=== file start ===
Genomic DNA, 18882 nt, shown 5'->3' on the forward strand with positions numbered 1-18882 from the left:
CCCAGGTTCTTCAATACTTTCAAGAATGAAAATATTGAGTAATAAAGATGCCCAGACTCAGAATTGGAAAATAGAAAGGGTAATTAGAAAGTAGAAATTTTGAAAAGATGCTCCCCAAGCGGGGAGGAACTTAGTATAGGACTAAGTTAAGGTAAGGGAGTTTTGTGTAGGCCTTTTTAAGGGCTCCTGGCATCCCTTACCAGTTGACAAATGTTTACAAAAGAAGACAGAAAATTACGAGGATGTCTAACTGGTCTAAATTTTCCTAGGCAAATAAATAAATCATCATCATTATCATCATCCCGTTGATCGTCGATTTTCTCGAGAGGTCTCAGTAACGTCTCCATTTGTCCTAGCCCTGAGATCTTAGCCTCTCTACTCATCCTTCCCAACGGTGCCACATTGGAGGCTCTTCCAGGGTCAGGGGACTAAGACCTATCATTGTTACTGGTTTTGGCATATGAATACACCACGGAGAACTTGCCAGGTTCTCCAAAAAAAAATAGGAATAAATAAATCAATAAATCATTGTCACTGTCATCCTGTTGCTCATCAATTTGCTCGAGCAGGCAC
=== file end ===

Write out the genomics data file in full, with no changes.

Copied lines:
Genomic DNA, 18882 nt, shown 5'->3' on the forward strand with positions numbered 1-18882 from the left:
CCCAGGTTCTTCAATACTTTCAAGAATGAAAATATTGAGTAATAAAGATGCCCAGACTCAGAATTGGAAAATAGAAAGGGTAATTAGAAAGTAGAAATTTTGAAAAGATGCTCCCCAAGCGGGGAGGAACTTAGTATAGGACTAAGTTAAGGTAAGGGAGTTTTGTGTAGGCCTTTTTAAGGGCTCCTGGCATCCCTTACCAGTTGACAAATGTTTACAAAAGAAGACAGAAAATTACGAGGATGTCTAACTGGTCTAAATTTTCCTAGGCAAATAAATAAATCATCATCATTATCATCATCCCGTTGATCGTCGATTTTCTCGAGAGGTCTCAGTAACGTCTCCATTTGTCCTAGCCCTGAGATCTTAGCCTCTCTACTCATCCTTCCCAACGGTGCCACATTGGAGGCTCTTCCAGGGTCAGGGGACTAAGACCTATCATTGTTACTGGTTTTGGCATATGAATACACCACGGAGAACTTGCCAGGTTCTCCAAAAAAAAATAGGAATAAATAAATCAATAAATCATTGTCACTGTCATCCTGTTGCTCATCAATTTGCTCGAGCAGGCAC